Extended Producer Responsibility

Extended Producer Responsibility

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20 Sep 2016
9789264256378 (EPUB) ; 9789264256385 (PDF) ;9789264256293(print)

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This report updates the 2001 Guidance Manual for Governments on Extended Producer Responsibility (EPR), which provided a broad overview of the key issues, general considerations, and the potential benefits and costs associated with producer responsibility for managing the waste generated by their products put on the market. Since then, EPR policies to help improve recycling and reduce landfilling have been widely adopted in most OECD countries; product coverage has been expanded in key sectors such as packaging, electronics, batteries and vehicles; and EPR schemes are spreading in emerging economies in Asia, Africa and South America, making it relevant to address the differing policy contexts in developing countries.
In light of all of the changes in the broader global context, this updated review of the guidelines looks at some of the new design and implementation challenges and opportunities of EPR policies, takes into account recent efforts undertaken by governments to better assess the cost and environmental effectiveness of EPR and its overall impact on the market, and addresses some of the specific issues in emerging market economies.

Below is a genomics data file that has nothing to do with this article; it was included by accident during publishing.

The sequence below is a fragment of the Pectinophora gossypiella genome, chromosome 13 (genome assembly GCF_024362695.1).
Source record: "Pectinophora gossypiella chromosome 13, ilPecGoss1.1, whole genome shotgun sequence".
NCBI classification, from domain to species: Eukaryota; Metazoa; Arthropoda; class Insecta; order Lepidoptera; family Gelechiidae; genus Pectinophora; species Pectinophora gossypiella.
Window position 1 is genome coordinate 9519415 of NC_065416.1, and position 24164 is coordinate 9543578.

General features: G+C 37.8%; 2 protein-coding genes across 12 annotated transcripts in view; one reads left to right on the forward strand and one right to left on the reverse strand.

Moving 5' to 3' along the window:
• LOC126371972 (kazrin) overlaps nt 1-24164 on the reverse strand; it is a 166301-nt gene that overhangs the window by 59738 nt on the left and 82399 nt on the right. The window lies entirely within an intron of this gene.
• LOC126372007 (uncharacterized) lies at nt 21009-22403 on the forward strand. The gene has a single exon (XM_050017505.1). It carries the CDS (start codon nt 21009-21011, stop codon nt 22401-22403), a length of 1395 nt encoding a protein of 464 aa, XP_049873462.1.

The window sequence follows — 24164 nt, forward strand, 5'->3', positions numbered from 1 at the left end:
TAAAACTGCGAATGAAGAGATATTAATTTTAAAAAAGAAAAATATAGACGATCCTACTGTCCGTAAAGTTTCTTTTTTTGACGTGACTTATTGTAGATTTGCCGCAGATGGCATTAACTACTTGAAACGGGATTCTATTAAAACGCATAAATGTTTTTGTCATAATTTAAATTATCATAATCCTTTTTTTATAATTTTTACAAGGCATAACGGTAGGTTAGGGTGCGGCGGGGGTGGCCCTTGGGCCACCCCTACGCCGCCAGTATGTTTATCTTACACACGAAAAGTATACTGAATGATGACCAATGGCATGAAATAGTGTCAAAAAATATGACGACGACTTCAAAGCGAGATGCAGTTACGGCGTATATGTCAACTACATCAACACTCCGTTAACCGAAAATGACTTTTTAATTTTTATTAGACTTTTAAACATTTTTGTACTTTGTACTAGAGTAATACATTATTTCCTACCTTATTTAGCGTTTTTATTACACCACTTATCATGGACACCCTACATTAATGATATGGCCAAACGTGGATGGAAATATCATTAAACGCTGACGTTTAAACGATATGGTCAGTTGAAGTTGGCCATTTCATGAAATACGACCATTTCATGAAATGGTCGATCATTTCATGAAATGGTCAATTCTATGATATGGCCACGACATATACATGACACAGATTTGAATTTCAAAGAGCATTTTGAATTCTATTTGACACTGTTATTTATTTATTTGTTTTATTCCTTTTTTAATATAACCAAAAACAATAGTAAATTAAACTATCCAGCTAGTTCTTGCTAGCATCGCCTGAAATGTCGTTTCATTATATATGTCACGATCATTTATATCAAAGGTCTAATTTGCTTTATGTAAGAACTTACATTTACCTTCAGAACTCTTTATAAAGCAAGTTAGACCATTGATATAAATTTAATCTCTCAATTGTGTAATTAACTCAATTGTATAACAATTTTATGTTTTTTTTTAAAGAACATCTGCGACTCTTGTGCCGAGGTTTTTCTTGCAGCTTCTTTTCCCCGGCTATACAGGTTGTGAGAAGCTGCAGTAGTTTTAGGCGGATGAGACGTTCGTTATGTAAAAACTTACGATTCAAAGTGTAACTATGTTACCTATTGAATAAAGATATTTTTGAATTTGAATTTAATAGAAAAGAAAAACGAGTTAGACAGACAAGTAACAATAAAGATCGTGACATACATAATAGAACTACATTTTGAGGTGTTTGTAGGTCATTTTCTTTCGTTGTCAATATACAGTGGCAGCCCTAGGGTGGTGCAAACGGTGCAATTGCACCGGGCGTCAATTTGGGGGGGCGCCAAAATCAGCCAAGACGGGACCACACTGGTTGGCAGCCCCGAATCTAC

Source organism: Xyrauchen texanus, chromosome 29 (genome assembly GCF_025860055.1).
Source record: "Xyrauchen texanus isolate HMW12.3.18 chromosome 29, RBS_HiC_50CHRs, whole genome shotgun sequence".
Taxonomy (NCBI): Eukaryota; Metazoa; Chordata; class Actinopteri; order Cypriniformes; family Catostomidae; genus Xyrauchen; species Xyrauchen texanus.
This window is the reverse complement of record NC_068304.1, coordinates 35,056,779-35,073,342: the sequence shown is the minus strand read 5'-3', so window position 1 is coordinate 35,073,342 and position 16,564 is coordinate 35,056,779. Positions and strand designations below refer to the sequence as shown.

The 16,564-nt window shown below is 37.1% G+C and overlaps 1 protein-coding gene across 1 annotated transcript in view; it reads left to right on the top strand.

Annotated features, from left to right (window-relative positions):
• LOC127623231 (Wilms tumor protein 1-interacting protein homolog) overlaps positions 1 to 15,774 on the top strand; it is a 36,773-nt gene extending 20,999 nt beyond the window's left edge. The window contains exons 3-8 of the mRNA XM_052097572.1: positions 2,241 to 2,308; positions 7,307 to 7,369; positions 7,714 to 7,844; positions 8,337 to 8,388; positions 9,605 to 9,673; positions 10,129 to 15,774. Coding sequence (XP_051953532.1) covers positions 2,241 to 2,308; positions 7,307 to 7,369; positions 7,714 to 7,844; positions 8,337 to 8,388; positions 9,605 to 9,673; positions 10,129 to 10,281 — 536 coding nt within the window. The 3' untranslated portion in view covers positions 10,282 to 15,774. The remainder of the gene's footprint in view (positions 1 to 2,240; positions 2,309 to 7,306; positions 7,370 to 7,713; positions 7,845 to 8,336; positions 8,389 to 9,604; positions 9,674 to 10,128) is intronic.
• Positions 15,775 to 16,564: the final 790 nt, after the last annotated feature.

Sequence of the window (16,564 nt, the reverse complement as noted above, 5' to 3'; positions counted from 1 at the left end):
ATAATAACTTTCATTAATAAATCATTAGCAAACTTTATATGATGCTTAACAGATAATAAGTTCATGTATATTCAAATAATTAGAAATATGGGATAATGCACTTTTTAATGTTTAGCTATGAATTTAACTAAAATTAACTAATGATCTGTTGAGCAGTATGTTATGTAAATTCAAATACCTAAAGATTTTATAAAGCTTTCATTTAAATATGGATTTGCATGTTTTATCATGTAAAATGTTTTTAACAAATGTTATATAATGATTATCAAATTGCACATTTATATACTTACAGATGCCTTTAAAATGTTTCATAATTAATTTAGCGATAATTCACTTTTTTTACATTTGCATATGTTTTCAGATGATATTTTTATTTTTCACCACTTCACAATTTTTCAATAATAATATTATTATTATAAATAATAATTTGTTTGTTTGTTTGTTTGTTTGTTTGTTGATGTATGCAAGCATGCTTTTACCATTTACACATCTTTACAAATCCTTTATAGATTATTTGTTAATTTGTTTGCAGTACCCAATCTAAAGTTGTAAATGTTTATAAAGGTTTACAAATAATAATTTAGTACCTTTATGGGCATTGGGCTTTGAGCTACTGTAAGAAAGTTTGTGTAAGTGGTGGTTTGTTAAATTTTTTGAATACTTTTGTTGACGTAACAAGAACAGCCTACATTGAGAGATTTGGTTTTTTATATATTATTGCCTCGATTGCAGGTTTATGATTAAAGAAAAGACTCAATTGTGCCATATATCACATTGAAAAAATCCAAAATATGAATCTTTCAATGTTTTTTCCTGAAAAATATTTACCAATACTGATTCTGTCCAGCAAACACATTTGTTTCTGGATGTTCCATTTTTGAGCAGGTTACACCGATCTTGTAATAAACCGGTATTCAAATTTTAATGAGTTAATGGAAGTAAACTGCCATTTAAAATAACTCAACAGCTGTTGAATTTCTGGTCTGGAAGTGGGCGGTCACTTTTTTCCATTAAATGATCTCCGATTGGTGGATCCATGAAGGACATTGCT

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  • Foreword

    In a world in which sustained demographic and economic growth are exerting increasing pressures on natural resources, establishing a resource efficient economy is central to greening growth. The total volume of material extracted or harvested worldwide reached nearly 72 billion metric tonnes in 2010, doubling since 1980 and an estimated ten-fold increase over the last century. Curbing these trends requires policies that improve resource productivity and that ensure sustainable materials management, building on the principle of the 3Rs – reduce, reuse, recycle – and encouraging more sustainable consumption patterns.

  • Abbreviations and acronyms
  • Executive summary

    Since the late 1980s, the concept of “Extended Producer Responsibility” (EPR) has become an established principle of environmental policy in an increasing range of countries. It aims to make producers responsible for the environmental impacts of their products throughout the product chain, from design to the post-consumer phase. It was hoped that this would relieve the burden on municipalities and taxpayers for managing end-of-life products, reduce the amount of waste destined for final disposal, and increase rates of recycling.

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  • Expand / Collapse Hide / Show all Abstracts Overview and updated guidance

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    • Extended producer responsibility – an overview